Monday, November 30, 2009

1800-1860 Assignment
This is from one of the teachers in my department who is very creative. This will allow the students to learn the informatin with limited lecture. It also includes a rubric.

Saturday, November 28, 2009

Find more videos like this on K12 Online Conference

Box of History

This is a pretty good idea as it has the kids using new and old technology. First it calls for the students to research a topic, find pictures on their computers, combine them with others and then print them out and put them on panels of a box. The video is quite short, but a great idea. I found the idea on FreeTech4Teachers.

Ten Ways To Use Google Wave
Google Wave is starting to spread about (you need to get an invitation or go to the Google Wave page and sign up). For those who don't know what it is, I have the video above, but basically it allows you to chat with other people at the same time without pushing the "send" button. Below are many clever uses which I found here. It is worth your time to go through the list as for example they have a list of educators and their addresses so you could contact them. There is also one that tells you how you can video conference and if you wanted, you could look at videos together - all in the same screen. It also allows you to put Google Wave into Blackboard so you can use it with your students (imagine groups working at home and being able to see each other and at the same time working on a Google Docs item!). By the way I found this list here.

Wednesday, November 25, 2009

History of the US in Eight Minutes
This actually would be a great way to review as the year goes along or even at the end of the year. Our state exam uses pictures on many of the questions and many of these would probably be fair game. I found it on Russell Tarr's Twitter Feed.

Tuesday, November 24, 2009

Edublog Awards
Each year these awards are given out to the best blog sites on the Internet. If you want to see the categories and think that this site has been helpful to you, you might want to nominate it by going here.

Monday, November 23, 2009

12 Ways to Publish Online
Okay, this comes from FreeTech4Teachers and includes Google Docs, SlideShare, Empressor, Zoho, SlideRocket and more.
Cold War Advertisements
This is pretty cool as is it has fifteen advertisements from the Cold War era.

Sunday, November 22, 2009

ePortfolio Mashup for Google Apps in the Classroom
This is a great picture (above and here) that shows how you can use Google applications in the classroom. I found it on Twitter from NMHS Principal whom I believe is a principal in New Jersey and judging from the Tweet film below is very much on top of technological uses in the classroom.

Saturday, November 21, 2009

100 Moments in US History
I received an e-mail from The Online School that has videos for their top 100 moments which are broken up into categories such as inauguarations, world events, sports, culture, etc. You may not agree with everything on the list, you will find several or more videos you can use for your class. Above is a 45 minute National Geographic video on Watergate.
Thirty Tips to Use Twitter
I've only been using twitter for the past week, but I am amazed at how 140 characters can enhance one's teaching. If you want to give it a try, I'd recommend going here for some quick help.

Thursday, November 19, 2009

Multiple Uses for Google Earth
I found this from a tweet from Ann Oro. I am using it for locations of battles (such as the Civil War) where my students can put the name of the leaders, statistics, etc.

Wednesday, November 18, 2009

American Social History Survey
I received this the other day. The American Social History Project/Center for Media Learning, a non-profit history education center based at the City University of New York, is designing a new resource database of over 1000 American history primary sources, activities, and focus questions, many of which were developed in our Teaching American History programs. As we plan the resource database, we are seeking input from educators around the nation about what features are most useful to them, what resources are most important, and how they generally use the web to enhance their teaching.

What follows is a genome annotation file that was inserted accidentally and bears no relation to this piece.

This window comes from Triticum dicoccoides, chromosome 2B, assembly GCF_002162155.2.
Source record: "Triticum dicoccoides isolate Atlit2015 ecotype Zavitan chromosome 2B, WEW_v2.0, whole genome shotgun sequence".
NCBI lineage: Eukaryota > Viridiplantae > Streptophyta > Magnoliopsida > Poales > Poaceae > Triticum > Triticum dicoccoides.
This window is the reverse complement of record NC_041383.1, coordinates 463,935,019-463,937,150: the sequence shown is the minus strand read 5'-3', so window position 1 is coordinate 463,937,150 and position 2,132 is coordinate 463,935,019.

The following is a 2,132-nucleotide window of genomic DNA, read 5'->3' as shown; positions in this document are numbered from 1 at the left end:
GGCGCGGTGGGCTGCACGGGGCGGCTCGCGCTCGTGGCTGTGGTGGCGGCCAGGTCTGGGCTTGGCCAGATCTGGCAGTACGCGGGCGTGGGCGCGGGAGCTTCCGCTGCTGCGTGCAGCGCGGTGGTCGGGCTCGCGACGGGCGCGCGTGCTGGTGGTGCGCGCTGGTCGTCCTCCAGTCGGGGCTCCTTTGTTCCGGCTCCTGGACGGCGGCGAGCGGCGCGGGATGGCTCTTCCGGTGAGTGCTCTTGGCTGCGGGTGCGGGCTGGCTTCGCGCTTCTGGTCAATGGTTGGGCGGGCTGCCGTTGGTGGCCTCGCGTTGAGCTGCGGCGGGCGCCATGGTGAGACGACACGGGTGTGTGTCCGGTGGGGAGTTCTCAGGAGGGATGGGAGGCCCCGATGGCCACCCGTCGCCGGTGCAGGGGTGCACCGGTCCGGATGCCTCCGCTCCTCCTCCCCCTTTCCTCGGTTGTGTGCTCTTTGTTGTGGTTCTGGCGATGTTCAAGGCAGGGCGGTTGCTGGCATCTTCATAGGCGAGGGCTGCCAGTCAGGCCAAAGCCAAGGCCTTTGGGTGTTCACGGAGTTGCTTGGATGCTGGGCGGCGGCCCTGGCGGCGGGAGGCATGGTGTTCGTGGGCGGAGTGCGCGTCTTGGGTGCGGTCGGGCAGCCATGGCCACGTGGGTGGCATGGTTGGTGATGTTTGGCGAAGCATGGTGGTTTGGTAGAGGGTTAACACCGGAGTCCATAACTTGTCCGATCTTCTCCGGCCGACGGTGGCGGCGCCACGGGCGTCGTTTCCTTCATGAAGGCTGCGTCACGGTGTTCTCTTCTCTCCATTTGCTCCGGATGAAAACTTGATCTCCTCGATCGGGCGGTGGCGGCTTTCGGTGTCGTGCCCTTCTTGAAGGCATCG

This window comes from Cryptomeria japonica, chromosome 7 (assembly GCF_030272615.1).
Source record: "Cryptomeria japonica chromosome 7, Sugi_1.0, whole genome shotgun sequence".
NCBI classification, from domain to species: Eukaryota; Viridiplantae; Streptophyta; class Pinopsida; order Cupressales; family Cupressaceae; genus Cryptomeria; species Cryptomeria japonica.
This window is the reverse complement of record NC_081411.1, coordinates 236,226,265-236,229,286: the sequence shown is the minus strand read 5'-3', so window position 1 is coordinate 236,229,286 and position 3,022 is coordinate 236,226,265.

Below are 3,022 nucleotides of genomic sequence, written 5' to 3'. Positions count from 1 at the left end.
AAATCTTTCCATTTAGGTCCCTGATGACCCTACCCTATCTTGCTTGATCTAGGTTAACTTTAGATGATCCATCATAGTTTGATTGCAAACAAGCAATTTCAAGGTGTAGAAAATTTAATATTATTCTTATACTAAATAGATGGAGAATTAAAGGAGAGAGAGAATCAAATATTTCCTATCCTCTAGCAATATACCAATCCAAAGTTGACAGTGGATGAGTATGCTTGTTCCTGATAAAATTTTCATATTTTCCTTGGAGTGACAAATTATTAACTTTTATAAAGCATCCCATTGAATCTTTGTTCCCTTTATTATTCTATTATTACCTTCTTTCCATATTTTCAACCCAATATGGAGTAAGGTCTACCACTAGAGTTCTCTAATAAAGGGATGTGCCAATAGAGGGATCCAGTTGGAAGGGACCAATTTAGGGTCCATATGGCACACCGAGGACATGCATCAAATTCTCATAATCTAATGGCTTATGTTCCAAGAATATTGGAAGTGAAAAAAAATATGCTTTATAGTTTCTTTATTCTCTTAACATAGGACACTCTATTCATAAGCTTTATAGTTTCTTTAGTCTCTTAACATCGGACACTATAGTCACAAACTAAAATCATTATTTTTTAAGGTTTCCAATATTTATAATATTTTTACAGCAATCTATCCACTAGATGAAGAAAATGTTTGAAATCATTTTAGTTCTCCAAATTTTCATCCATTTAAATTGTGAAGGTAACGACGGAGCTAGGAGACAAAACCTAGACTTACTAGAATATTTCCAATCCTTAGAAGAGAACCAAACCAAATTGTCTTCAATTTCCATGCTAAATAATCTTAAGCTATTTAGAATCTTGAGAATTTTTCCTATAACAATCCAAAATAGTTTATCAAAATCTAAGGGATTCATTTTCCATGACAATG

Would you take a moment to take this survey? Educators who complete the survey will be entered to win a $25 gift certificate to Barnes and Noble Booksellers, and your answers will help us better plan for the needs of K-12 history teachers.
Follow the link above or copy and paste it into a web browser. We estimate the survey will take about 15 minutes to complete. Although you will be asked to provide your name and email address, this information will not appear with your answers. We ask for your email so that we can let you know when the database is ready to be used and to notify gift certificate winners.

Tuesday, November 17, 2009

Google Docs Presentation - Jefferson to Jackson
You may disagree with what I have put in this PowerPoint (or presentation as Google Docs calls it), but if you have never used it, you can see the power of always having your PowerPoint online. I give my students the url and then if I make a change, I never have to worry about uploading it again to Blackboard (which my county uses). The best thing is that you can easily insert videos from youtube and links.

Top One Hundred Technology Tools for Learning
You will probably see a lot more posts dealing with general technology as I adjust to my Twitter feed which has been growing quickly. Here and above is a great list of technological innovations one can use in the classroom. I found it from this Twitter site. Each one also has a link to the item's site. If you are using this site a lot, you will recognize many of the items.

Monday, November 16, 2009

100 Google Docs Tips
My students challenged me today to try to get through a class without mentioning the word "Google!" I am not sure I can do it! Here are 100 tips you might want to have as you learn to work through Google Docs. In a way they remind me of word in the earlier stages, however there have been so many times I have wished all of my documents were on there so I would not have to log onto my slow to start school laptop or when I am at another house and want to look at something. Google Docs is getting better and better and for collaboration it can't be beat. By the way, I found this using a Twitter feed.